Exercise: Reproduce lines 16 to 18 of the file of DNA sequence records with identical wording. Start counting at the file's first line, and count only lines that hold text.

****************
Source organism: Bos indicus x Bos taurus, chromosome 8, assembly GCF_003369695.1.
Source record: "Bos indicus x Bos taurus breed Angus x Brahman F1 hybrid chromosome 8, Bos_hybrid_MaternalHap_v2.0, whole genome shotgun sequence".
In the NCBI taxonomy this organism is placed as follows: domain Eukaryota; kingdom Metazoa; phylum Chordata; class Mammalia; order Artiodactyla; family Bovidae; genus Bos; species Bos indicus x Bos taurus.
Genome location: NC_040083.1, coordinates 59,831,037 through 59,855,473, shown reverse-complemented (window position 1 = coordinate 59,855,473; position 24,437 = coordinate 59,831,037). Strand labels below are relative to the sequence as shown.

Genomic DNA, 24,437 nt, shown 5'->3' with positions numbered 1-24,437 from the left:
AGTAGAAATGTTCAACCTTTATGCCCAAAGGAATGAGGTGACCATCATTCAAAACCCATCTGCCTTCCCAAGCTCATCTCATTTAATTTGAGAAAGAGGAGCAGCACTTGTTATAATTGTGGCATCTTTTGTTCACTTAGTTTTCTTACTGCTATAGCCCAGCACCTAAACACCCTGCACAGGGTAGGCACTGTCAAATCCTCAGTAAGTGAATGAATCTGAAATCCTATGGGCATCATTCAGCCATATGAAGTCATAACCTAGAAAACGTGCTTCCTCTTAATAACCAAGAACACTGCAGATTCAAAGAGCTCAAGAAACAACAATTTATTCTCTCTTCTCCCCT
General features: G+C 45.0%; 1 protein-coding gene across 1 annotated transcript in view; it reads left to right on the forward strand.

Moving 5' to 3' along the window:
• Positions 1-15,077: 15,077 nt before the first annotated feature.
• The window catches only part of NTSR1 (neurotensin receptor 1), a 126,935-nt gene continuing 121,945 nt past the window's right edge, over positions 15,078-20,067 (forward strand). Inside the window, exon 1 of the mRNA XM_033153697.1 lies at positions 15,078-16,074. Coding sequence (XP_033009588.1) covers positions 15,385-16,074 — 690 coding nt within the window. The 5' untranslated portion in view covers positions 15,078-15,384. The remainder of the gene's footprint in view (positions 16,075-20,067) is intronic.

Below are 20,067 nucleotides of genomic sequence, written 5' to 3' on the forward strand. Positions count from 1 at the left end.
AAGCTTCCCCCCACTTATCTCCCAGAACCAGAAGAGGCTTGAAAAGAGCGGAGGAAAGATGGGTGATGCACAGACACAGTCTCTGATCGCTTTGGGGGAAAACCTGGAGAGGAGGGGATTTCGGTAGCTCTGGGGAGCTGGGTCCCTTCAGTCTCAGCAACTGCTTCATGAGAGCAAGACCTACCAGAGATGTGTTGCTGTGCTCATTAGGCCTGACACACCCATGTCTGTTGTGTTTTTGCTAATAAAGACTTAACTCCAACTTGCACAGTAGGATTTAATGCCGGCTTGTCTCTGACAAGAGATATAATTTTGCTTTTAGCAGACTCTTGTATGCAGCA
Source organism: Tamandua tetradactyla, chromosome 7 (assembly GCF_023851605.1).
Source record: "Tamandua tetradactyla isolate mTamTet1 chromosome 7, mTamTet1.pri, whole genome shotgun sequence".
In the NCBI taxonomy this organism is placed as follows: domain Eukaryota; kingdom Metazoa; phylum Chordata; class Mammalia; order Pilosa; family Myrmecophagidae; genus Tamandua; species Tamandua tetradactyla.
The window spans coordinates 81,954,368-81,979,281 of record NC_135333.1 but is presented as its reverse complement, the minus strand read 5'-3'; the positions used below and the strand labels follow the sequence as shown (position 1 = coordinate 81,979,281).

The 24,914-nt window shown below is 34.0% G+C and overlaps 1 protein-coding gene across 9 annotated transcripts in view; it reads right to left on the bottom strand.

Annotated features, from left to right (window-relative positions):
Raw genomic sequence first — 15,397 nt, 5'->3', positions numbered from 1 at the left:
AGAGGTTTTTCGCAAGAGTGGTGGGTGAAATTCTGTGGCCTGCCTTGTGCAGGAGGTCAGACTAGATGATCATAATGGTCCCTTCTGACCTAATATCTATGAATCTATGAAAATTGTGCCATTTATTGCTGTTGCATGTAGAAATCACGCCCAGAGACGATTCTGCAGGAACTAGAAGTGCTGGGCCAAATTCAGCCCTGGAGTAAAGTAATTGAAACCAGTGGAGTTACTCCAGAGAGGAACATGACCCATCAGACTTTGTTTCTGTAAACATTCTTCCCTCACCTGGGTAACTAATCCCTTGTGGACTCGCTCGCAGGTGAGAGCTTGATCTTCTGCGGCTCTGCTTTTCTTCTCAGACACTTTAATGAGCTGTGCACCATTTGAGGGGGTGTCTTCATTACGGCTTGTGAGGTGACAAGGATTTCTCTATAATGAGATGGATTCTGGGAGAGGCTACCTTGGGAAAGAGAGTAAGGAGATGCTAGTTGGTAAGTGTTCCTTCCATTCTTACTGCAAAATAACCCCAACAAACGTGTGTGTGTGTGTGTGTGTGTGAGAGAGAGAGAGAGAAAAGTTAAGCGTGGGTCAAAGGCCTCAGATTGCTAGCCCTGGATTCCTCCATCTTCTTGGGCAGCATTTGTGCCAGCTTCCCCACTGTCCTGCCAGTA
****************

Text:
The window spans coordinates 81,954,368-81,979,281 of record NC_135333.1 but is presented as its reverse complement, the minus strand read 5'-3'; the positions used below and the strand labels follow the sequence as shown (position 1 = coordinate 81,979,281).

The 24,914-nt window shown below is 34.0% G+C and overlaps 1 protein-coding gene across 9 annotated transcripts in view; it reads right to left on the bottom strand.

Annotated features, from left to right (window-relative positions):